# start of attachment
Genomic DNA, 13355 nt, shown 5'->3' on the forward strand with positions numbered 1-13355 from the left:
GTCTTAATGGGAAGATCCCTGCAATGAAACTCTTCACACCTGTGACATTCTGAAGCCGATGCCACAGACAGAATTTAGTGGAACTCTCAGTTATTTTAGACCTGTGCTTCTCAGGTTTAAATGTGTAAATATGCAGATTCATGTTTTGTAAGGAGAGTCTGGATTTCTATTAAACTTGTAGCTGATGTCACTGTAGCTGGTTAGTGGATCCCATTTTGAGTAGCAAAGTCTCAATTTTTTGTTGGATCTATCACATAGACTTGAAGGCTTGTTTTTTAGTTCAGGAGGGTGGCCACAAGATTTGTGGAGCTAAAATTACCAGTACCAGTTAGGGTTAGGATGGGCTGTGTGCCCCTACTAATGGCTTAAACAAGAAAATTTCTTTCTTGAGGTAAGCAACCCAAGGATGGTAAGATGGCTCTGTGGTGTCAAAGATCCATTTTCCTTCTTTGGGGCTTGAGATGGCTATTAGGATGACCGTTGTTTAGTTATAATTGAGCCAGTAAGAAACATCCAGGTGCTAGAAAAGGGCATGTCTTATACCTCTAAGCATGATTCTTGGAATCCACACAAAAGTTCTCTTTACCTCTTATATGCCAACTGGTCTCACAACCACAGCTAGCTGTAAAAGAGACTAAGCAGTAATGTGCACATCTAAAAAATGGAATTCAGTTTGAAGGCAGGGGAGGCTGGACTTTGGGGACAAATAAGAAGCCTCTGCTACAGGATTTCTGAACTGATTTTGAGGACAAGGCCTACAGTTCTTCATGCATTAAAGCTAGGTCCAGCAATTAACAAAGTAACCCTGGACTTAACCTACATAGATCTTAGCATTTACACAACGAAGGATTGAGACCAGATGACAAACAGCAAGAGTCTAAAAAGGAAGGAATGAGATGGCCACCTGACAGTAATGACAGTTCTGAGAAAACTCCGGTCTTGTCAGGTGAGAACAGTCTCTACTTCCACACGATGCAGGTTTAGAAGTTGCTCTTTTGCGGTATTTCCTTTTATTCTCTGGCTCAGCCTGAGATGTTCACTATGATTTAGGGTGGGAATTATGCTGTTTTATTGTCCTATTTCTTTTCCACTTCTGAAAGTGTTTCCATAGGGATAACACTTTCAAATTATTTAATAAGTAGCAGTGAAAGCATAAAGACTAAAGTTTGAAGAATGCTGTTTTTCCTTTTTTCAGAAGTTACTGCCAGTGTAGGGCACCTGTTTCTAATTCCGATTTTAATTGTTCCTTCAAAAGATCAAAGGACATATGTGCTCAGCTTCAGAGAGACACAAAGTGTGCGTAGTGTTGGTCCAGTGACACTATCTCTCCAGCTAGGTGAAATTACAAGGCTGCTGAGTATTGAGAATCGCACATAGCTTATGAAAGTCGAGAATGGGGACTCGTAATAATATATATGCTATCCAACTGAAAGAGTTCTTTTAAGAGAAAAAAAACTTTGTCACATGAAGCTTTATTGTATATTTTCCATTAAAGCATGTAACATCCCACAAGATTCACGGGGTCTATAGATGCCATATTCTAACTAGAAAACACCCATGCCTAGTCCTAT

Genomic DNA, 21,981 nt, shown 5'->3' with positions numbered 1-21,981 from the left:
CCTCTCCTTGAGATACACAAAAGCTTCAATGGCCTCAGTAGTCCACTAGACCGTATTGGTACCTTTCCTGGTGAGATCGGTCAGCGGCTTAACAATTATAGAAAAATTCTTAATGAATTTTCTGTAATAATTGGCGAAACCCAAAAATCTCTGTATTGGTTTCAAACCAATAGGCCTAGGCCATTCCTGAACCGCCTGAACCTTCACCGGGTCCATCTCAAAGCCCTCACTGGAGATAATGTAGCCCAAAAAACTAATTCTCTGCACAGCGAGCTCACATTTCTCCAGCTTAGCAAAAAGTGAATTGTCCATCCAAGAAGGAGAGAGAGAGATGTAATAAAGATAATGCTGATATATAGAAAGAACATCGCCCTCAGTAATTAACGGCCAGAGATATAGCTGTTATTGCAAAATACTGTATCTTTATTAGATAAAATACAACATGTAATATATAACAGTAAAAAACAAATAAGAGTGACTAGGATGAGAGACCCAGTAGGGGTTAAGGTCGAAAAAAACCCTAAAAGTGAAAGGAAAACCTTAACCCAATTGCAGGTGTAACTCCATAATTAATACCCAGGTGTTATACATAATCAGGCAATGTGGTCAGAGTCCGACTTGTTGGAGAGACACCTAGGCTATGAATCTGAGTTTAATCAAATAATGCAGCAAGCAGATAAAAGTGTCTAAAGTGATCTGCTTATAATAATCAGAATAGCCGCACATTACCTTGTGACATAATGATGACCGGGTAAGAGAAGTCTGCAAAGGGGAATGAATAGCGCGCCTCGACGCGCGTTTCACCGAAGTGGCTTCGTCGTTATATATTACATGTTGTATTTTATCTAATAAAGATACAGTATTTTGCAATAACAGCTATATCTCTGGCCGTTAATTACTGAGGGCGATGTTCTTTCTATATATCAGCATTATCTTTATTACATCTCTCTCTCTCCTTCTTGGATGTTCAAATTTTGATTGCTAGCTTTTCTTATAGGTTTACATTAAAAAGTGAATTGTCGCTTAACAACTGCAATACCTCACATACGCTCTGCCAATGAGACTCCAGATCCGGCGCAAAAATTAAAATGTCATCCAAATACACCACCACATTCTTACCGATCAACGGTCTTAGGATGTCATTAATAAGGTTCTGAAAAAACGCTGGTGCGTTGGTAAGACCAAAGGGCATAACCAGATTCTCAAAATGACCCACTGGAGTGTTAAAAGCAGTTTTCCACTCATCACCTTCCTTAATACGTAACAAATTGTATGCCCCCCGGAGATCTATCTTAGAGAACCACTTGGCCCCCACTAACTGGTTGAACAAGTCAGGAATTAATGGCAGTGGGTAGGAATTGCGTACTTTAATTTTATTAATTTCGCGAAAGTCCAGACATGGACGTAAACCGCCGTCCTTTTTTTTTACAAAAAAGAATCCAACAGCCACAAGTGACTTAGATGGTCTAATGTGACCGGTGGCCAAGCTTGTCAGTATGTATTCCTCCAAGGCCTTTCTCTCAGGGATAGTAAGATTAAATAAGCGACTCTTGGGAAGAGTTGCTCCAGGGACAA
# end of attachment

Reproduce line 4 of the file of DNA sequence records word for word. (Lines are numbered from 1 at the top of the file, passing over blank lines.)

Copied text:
CCTCTCCTTGAGATACACAAAAGCTTCAATGGCCTCAGTAGTCCACTAGACCGTATTGGTACCTTTCCTGGTGAGATCGGTCAGCGGCTTAACAATTATAGAAAAATTCTTAATGAATTTTCTGTAATAATTGGCGAAACCCAAAAATCTCTGTATTGGTTTCAAACCAATAGGCCTAGGCCATTCCTGAACCGCCTGAACCTTCACCGGGTCCATCTCAAAGCCCTCACTGGAGATAATGTAGCCCAAAAAACTAATTCTCTGCACAGCGAGCTCACATTTCTCCAGCTTAGCAAAAAGTGAATTGTCCATCCAAGAAGGAGAGAGAGAGATGTAATAAAGATAATGCTGATATATAGAAAGAACATCGCCCTCAGTAATTAACGGCCAGAGATATAGCTGTTATTGCAAAATACTGTATCTTTATTAGATAAAATACAACATGTAATATATAACAGTAAAAAACAAATAAGAGTGACTAGGATGAGAGACCCAGTAGGGGTTAAGGTCGAAAAAAACCCTAAAAGTGAAAGGAAAACCTTAACCCAATTGCAGGTGTAACTCCATAATTAATACCCAGGTGTTATACATAATCAGGCAATGTGGTCAGAGTCCGACTTGTTGGAGAGACACCTAGGCTATGAATCTGAGTTTAATCAAATAATGCAGCAAGCAGATAAAAGTGTCTAAAGTGATCTGCTTATAATAATCAGAATAGCCGCACATTACCTTGTGACATAATGATGACCGGGTAAGAGAAGTCTGCAAAGGGGAATGAATAGCGCGCCTCGACGCGCGTTTCACCGAAGTGGCTTCGTCGTTATATATTACATGTTGTATTTTATCTAATAAAGATACAGTATTTTGCAATAACAGCTATATCTCTGGCCGTTAATTACTGAGGGCGATGTTCTTTCTATATATCAGCATTATCTTTATTACATCTCTCTCTCTCCTTCTTGGATGTTCAAATTTTGATTGCTAGCTTTTCTTATAGGTTTACATTAAAAAGTGAATTGTCGCTTAACAACTGCAATACCTCACATACGCTCTGCCAATGAGACTCCAGATCCGGCGCAAAAATTAAAATGTCATCCAAATACACCACCACATTCTTACCGATCAACGGTCTTAGGATGTCATTAATAAGGTTCTGAAAAAACGCTGGTGCGTTGGTAAGACCAAAGGGCATAACCAGATTCTCAAAATGACCCACTGGAGTGTTAAAAGCAGTTTTCCACTCATCACCTTCCTTAATACGTAACAAATTGTATGCCCCCCGGAGATCTATCTTAGAGAACCACTTGGCCCCCACTAACTGGTTGAACAAGTCAGGAATTAATGGCAGTGGGTAGGAATTGCGTACTTTAATTTTATTAATTTCGCGAAAGTCCAGACATGGACGTAAACCGCCGTCCTTTTTTTTTACAAAAAAGAATCCAACAGCCACAAGTGACTTAGATGGTCTAATGTGACCGGTGGCCAAGCTTGTCAGTATGTATTCCTCCAAGGCCTTTCTCTCAGGGATAGTAAGATTAAATAAGCGACTCTTGGGAAGAGTTGCTCCAGGGACAA